Updated: Jan 22, 2019
Author: Angela Yang
Throughout the course of my time ascending the rusty ladder of American public education, I had always been accustomed to just blindly trusting the system. However, in recent years, I have begun to open my eyes a little more to the not-so-hidden plethora of issues preventing it from achieving its full potential.
The institutionalization of education is inevitable when our national population is so massive, and that is understandable, but this current factory-based setup of schooling serves more to restrain young minds than to propel them forward. It limits inquisitivity and innovation, teaching students that conforming to an inflexible set of procedures is the only way to go.
Having attended public school in five different districts throughout childhood, each new institution I have encountered has unfailingly embedded in its students the same immutable routine: copy, memorize, recite. Want to think outside the box? Keep it to yourself unless you want to be labelled a troublemaker.
Sure, we discuss. We explore. Our opinions are asked for, but only as a formality. There is always that one answer an educator has in mind when a question is asked; it is simply the class’s task to “discover” through presumably independent discussion what is already predetermined.
Everyone is born entertaining a natural urge to learn; it just comes down to basic survival instinct. But so many public schools in the U.S. strip away that eagerness by continuously drilling material into their pupils primarily for the hope of seeing higher standardized test averages, all for the aim of landing the school a few slots higher on the ranking list. Students adapt to this technique of memorization, spitting out fact after formula, then—after it has been regurgitated onto a scantron—emptying their brains of the material in the same hour.
Is this really the kind of education we want our nation to strive for? It seems more like a wearied factory machine still tasked with reproducing the same product using vastly different molds each turn.
People who excel at mathematics have a different kind of intelligence than those whose talents lie in producing masterful pieces of literature. Then there are others charismatic enough to charm their way out of any situation, and still those who seem capable of bringing even the dullest of ideas to life on a canvas. All of these people are highly competent, though none are guided by the same blueprint. Yet we persist in trying to shape everybody into the same well-rounded person.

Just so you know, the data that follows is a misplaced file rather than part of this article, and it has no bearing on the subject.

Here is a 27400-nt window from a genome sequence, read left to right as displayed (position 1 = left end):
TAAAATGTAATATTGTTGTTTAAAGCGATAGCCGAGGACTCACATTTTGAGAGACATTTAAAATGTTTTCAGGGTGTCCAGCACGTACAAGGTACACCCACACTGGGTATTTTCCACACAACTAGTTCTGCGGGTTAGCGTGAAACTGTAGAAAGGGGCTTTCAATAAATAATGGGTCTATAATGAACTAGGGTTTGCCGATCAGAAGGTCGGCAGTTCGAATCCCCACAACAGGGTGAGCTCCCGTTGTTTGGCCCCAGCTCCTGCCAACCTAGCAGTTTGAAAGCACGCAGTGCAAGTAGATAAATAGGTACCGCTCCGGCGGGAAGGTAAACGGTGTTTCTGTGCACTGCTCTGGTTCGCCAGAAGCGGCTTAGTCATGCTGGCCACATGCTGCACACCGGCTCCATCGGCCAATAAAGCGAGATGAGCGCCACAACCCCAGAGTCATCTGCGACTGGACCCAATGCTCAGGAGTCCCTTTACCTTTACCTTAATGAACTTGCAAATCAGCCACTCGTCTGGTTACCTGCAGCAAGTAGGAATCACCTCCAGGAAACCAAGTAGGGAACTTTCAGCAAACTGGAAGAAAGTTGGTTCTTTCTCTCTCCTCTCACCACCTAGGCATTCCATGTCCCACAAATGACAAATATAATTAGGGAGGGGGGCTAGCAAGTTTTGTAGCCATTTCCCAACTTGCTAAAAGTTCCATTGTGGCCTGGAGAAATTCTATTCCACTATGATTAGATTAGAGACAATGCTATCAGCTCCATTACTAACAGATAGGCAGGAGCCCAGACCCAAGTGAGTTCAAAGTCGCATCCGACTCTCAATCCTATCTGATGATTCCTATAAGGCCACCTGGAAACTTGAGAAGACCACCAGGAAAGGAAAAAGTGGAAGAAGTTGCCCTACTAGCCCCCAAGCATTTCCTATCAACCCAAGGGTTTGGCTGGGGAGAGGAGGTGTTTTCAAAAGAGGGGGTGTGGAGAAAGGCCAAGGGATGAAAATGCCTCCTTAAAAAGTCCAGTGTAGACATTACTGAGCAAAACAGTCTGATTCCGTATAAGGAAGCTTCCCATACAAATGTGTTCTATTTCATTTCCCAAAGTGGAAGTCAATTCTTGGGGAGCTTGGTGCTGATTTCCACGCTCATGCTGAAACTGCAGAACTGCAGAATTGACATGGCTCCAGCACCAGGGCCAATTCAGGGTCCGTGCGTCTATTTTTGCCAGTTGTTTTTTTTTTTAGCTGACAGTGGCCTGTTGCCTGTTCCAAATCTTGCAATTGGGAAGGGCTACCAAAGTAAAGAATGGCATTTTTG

Society would benefit more from encouraging students to specialize in the skills they show interest in than force-feeding them the same level of advancement in all sorts of other nonessential skills they will never really use. Instead of examining students' proficiency in areas of their particular passion, universities reject high-potential young individuals for displaying weakness in fields relevant neither to everyday life nor to their own career aspirations.
U.S. public four-year colleges tend to place sizable emphasis on applicants’ GPAs and standardized test scores along with the quantity of varied courses they can load onto their plates at once. According to its website, the University of California school system—which includes UCLA, the current most applied-to university in the world—reviews candidates on the “number of and performance in UC-approved honors, Advanced Placement, International Baccalaureate Higher Level and transferable college courses.”
Meanwhile, admissions processes at the University of Oxford manifests a contrast that would excite any student with a genuine passion. Ranking number one in the world, this U.K. school seeks to understand individuals, not simply to file folders of numbers and proper nouns into different cabinets based on statistics on paper.
A student applying for Oxford’s Department of Biochemistry would have to demonstrate through interview pronounced zeal for the subject and personality traits that would make him or her successful in the field, while one majoring in literary classics is subject to a “test [that] has been specially devised to assess [the] candidate's aptitude for learning Greek and/or Latin,” as stated on Oxford’s website. Applicants here are evaluated meticulously according to their personal areas of interest and receive assessments specifically relevant to them.
Old practices may prove difficult to alter, but today’s world has advanced far past the age of industrialization. I can only anticipate the day our country allows its education system to do the same.